Investors are reasserting themselves in the property market

Latest rise in market share was evident around most of the main centres

Investors are reasserting themselves in the property market

Property investors such as mortgaged multiple property owners and first home buyers are reasserting themselves in the property market, according to CoreLogic’s latest report.

The CoreLogic Buyer Classification data for July indicated that mortgaged multiple property owners accounted for 25% of property purchases across New Zealand in July, returning their market share to levels not seen since late 2016.

First home buyers’ share of property purchases also remained steady at a historically high level of 23%, which might be due to factors such as access to KiwiSaver for deposits and willingness to compromise on location and property type.

Read more: Residential property market stands at a crossroads – CoreLogic

The latest rise in the market share for mortgaged investors was evident around most of the main centres, including Dunedin (from 24% in Q2 2019 to 26% in July) and Tauranga (from 22% to 26%).

Hamilton showed the most growth as it increased from 27% in Q2 2019 to 32% last month. CoreLogic explained that the spike may have been driven by local buyers instead of Auckland investors.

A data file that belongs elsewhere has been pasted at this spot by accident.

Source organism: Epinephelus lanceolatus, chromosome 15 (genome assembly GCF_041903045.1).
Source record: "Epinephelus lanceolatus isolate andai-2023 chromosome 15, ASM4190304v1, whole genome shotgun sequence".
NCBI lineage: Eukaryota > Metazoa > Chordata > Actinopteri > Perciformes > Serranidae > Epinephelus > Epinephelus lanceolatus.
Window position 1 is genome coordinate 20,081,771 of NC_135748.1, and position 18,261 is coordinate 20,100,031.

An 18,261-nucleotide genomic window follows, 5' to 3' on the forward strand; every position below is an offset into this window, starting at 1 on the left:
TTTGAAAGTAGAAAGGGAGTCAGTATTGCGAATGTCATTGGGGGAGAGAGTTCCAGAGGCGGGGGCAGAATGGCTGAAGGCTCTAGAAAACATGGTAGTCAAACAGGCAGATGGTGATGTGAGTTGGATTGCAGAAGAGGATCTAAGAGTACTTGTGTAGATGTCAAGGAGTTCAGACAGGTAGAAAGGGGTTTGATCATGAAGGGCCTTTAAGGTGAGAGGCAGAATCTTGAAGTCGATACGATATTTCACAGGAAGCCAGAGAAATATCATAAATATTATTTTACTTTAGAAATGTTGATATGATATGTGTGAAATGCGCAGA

Meanwhile, movers were slightly less active in terms of market share than has been the case historically.

Kelvin Davidson, senior property economist at CoreLogic, said that it’s not hard to find out why smaller investors are interested in residential properties again.

“Although the costs of being a landlord have increased, the flipside is that rents are also rising. And while gross rental yields are running at relatively low levels, subdued property values set alongside rising rents are seeing those yields begin to improve. No prizes for guessing that the scrapping of the capital gains tax proposals will have also been a shot of confidence for smaller landlords,” said Davidson.

“On top of that, ‘mums and dads’ looking for an attractive low-risk investment don’t have a huge number of alternatives to property at present. For example, after the latest official cash rate cut, many term deposit rates are now sub-3%, and the low returns may well be prompting a switch of some money away from this asset class and potentially towards property.”